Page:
John Ryland and his team at Classified Moto have produced another outstanding café racer by transforming an epic original "big four" superbike into a true-grit sportbike.
Starting the project with a complete 1980 Honda CB750F, Classified scrambled parts from a Yamaha YZF-R6 and a Ducati Multistrada to create a sleek, lustrous machine.
When it debuted in 1969, the classic four-cylinder Honda CB was billed "the most sophisticated superbike ever" by Cycle magazine. In this day and age, "superbike" is a term used for AMA's premier liter-bike race class. Although the CB is now considered a middle-weight standard UJM, it well deserves its place in the AMA Motorcycle Hall of Fame.
So, what happens when you breed a heroic Honda superbike with a sexy Ducati Multistrada and supple Yamaha R6? Classified Moto's magnificent Superstrada is born.
The Performance Bits
The front end of the Superstrada is a complete graft of a modern Yamaha YZF-R6 with original levers and bars.The standard gold inverted forks with CM's signature triple tree conversion have four-way adjustability—providing preload, low-speed and high-speed compression, and rebound dampening for silky smooth handling. The stock R6 wheel with dual floating disc brakes gives the Superstrada profound stopping ability for its supersport power.
The rear end of the Superstrada features the chic tail of a Ducati Multistrada with a factory Showa monoshock and Ducati 1098 wheel. Styling an elegant single-sided swing arm, the modern engineering reduces weight, but has increased rigidity in order to enhance road performance by providing mid-corner stability for the atypical café racer.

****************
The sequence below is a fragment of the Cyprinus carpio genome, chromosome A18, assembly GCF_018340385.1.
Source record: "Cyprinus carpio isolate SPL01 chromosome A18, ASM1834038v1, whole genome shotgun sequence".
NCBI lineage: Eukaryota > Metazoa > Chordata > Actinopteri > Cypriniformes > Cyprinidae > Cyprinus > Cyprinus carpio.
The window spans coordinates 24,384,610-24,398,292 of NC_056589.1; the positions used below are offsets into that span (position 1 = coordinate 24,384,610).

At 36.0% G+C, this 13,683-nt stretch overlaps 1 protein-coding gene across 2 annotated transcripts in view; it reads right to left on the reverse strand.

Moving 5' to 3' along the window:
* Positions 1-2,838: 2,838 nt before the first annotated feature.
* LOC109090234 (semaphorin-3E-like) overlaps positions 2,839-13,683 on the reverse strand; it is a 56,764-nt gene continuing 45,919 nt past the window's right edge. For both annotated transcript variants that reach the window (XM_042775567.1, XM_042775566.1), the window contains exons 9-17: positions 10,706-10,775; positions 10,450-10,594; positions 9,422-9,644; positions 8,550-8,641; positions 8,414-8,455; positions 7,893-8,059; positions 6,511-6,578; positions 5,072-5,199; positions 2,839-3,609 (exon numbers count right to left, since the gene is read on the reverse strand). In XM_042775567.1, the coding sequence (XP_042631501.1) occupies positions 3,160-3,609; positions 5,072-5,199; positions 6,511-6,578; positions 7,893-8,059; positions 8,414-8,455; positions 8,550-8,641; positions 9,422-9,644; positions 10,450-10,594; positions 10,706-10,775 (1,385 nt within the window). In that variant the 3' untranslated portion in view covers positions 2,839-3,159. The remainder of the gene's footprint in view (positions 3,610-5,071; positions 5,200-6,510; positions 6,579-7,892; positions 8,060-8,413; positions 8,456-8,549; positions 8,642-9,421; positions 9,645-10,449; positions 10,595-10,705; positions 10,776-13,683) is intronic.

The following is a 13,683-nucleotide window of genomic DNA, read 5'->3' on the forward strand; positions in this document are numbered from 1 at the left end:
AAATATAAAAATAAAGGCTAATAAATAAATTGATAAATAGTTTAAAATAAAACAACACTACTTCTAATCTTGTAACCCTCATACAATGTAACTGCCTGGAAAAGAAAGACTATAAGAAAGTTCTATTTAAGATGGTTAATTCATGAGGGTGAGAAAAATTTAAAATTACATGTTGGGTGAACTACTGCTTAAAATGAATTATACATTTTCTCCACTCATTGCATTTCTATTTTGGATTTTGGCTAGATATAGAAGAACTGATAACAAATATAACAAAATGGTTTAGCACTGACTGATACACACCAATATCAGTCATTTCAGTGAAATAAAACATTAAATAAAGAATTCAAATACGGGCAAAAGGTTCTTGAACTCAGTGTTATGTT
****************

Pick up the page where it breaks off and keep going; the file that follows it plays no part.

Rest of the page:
Hovering above the rear wheel is a clean and neat custom sub-frame with a finely tailored seat and petite cowl. Cupped inside the cowl is a precisely placed LED light, shaped to preserve the sleek outline of the Superstrada.
The overall refined appearance of this classy moto—in addition to its tidy sub frame—lies in its original CB tank lined with two glossy nickel plated panels. Flawlessly placed over the valiant naked engine, it's as seamless and smooth as glass. The upgraded four-into-one exhaust, with shiny Vance and Hines pipes, add to the effect of this eye-catching machine. It also gives the old relic a rumbling cadence that sounds as impressive as it looks.
Classified may have torn apart a famous motorcycle that was impeccable in its day; however, Ryland was able to improve the performance and graceful look of this old race bike, while also preserving the foundation of its history.
This post was written by Anna Neumeister.
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